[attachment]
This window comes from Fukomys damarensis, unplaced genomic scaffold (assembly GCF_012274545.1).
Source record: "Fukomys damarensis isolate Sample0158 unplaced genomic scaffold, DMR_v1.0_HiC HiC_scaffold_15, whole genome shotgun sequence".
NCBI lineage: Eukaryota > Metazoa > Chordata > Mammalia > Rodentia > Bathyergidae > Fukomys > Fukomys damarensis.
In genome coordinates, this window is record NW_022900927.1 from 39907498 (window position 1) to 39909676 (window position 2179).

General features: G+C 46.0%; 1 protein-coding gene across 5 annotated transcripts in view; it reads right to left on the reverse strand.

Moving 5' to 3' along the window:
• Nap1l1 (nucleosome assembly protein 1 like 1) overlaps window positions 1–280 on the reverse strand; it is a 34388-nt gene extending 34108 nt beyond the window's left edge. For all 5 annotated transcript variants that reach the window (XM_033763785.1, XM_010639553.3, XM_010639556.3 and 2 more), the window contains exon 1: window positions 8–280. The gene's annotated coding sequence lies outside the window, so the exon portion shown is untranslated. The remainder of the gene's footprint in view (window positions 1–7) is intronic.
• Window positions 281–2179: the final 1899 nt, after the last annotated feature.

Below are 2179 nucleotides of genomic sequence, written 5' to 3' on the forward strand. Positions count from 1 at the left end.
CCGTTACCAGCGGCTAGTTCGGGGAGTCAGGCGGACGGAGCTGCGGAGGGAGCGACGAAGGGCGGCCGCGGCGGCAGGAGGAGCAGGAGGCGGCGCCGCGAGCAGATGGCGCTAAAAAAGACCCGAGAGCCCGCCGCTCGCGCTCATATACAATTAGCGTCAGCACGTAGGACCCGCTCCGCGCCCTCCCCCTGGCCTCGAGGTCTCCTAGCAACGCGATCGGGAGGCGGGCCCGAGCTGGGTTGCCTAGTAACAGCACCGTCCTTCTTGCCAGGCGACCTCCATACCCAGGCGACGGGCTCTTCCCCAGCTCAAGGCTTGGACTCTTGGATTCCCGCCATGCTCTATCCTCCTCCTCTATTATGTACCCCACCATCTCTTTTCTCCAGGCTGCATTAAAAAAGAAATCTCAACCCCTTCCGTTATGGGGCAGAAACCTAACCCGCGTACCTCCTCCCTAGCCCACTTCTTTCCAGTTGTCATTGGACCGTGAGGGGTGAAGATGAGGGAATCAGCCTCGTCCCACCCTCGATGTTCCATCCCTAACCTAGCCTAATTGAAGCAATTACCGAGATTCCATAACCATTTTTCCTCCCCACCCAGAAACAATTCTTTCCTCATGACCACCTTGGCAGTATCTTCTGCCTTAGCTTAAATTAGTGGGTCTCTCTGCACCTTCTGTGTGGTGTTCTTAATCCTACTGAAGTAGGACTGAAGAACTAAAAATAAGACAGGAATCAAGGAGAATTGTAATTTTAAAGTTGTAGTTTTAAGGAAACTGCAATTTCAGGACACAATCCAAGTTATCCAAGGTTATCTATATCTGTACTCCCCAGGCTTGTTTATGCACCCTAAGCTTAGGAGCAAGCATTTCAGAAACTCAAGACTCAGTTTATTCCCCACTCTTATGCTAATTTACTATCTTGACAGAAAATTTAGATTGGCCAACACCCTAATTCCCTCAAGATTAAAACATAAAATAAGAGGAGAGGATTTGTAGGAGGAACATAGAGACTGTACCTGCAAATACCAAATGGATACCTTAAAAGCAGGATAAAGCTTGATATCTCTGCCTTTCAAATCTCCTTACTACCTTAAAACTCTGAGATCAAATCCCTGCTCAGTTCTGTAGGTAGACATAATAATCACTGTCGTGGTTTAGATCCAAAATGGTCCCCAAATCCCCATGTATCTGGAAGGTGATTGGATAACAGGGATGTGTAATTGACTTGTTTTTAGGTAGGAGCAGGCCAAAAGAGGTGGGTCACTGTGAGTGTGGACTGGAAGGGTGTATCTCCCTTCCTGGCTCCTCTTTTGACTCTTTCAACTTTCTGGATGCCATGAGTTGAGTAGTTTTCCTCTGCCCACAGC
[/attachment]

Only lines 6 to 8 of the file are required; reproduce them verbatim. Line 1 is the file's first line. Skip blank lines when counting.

Moving 5' to 3' along the window:
• Nap1l1 (nucleosome assembly protein 1 like 1) overlaps window positions 1–280 on the reverse strand; it is a 34388-nt gene extending 34108 nt beyond the window's left edge. For all 5 annotated transcript variants that reach the window (XM_033763785.1, XM_010639553.3, XM_010639556.3 and 2 more), the window contains exon 1: window positions 8–280. The gene's annotated coding sequence lies outside the window, so the exon portion shown is untranslated. The remainder of the gene's footprint in view (window positions 1–7) is intronic.
• Window positions 281–2179: the final 1899 nt, after the last annotated feature.